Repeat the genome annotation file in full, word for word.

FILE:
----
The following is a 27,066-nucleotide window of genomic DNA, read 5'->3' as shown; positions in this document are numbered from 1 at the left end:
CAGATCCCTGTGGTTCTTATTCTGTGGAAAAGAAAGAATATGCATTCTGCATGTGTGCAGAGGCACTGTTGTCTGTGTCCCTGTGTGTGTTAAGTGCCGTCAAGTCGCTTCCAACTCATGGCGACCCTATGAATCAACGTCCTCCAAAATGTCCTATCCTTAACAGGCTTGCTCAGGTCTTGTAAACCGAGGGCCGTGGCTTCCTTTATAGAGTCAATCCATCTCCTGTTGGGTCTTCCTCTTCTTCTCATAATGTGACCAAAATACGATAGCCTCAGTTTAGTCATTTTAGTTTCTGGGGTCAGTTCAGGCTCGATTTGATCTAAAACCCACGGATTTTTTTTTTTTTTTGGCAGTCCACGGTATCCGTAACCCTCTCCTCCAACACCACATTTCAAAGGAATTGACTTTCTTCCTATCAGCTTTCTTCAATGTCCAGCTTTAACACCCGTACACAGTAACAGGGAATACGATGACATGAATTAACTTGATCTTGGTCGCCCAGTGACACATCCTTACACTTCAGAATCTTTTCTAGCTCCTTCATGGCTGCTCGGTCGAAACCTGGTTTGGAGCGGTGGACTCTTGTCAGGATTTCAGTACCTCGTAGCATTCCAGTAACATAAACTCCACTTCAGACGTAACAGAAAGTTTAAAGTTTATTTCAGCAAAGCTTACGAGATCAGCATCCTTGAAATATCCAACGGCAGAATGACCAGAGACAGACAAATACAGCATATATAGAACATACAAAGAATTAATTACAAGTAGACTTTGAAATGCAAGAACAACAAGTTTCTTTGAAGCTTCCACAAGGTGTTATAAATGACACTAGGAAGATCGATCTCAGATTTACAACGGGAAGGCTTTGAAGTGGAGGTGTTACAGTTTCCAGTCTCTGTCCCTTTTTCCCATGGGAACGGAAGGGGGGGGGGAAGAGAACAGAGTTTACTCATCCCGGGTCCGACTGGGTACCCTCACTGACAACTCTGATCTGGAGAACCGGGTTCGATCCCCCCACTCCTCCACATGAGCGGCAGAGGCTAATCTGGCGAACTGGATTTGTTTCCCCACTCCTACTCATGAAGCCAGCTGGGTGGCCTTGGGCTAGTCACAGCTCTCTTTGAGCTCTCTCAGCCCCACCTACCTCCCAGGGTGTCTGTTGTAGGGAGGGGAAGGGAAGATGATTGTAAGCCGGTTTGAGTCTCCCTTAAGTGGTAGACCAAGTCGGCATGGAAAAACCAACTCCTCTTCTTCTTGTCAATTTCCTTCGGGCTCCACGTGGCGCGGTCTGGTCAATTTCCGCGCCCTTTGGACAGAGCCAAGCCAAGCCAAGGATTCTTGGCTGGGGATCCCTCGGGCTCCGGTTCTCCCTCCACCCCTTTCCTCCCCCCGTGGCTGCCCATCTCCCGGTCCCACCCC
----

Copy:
The following is a 27,066-nucleotide window of genomic DNA, read 5'->3' as shown; positions in this document are numbered from 1 at the left end:
CAGATCCCTGTGGTTCTTATTCTGTGGAAAAGAAAGAATATGCATTCTGCATGTGTGCAGAGGCACTGTTGTCTGTGTCCCTGTGTGTGTTAAGTGCCGTCAAGTCGCTTCCAACTCATGGCGACCCTATGAATCAACGTCCTCCAAAATGTCCTATCCTTAACAGGCTTGCTCAGGTCTTGTAAACCGAGGGCCGTGGCTTCCTTTATAGAGTCAATCCATCTCCTGTTGGGTCTTCCTCTTCTTCTCATAATGTGACCAAAATACGATAGCCTCAGTTTAGTCATTTTAGTTTCTGGGGTCAGTTCAGGCTCGATTTGATCTAAAACCCACGGATTTTTTTTTTTTTTTGGCAGTCCACGGTATCCGTAACCCTCTCCTCCAACACCACATTTCAAAGGAATTGACTTTCTTCCTATCAGCTTTCTTCAATGTCCAGCTTTAACACCCGTACACAGTAACAGGGAATACGATGACATGAATTAACTTGATCTTGGTCGCCCAGTGACACATCCTTACACTTCAGAATCTTTTCTAGCTCCTTCATGGCTGCTCGGTCGAAACCTGGTTTGGAGCGGTGGACTCTTGTCAGGATTTCAGTACCTCGTAGCATTCCAGTAACATAAACTCCACTTCAGACGTAACAGAAAGTTTAAAGTTTATTTCAGCAAAGCTTACGAGATCAGCATCCTTGAAATATCCAACGGCAGAATGACCAGAGACAGACAAATACAGCATATATAGAACATACAAAGAATTAATTACAAGTAGACTTTGAAATGCAAGAACAACAAGTTTCTTTGAAGCTTCCACAAGGTGTTATAAATGACACTAGGAAGATCGATCTCAGATTTACAACGGGAAGGCTTTGAAGTGGAGGTGTTACAGTTTCCAGTCTCTGTCCCTTTTTCCCATGGGAACGGAAGGGGGGGGGGAAGAGAACAGAGTTTACTCATCCCGGGTCCGACTGGGTACCCTCACTGACAACTCTGATCTGGAGAACCGGGTTCGATCCCCCCACTCCTCCACATGAGCGGCAGAGGCTAATCTGGCGAACTGGATTTGTTTCCCCACTCCTACTCATGAAGCCAGCTGGGTGGCCTTGGGCTAGTCACAGCTCTCTTTGAGCTCTCTCAGCCCCACCTACCTCCCAGGGTGTCTGTTGTAGGGAGGGGAAGGGAAGATGATTGTAAGCCGGTTTGAGTCTCCCTTAAGTGGTAGACCAAGTCGGCATGGAAAAACCAACTCCTCTTCTTCTTGTCAATTTCCTTCGGGCTCCACGTGGCGCGGTCTGGTCAATTTCCGCGCCCTTTGGACAGAGCCAAGCCAAGCCAAGGATTCTTGGCTGGGGATCCCTCGGGCTCCGGTTCTCCCTCCACCCCTTTCCTCCCCCCGTGGCTGCCCATCTCCCGGTCCCACCCC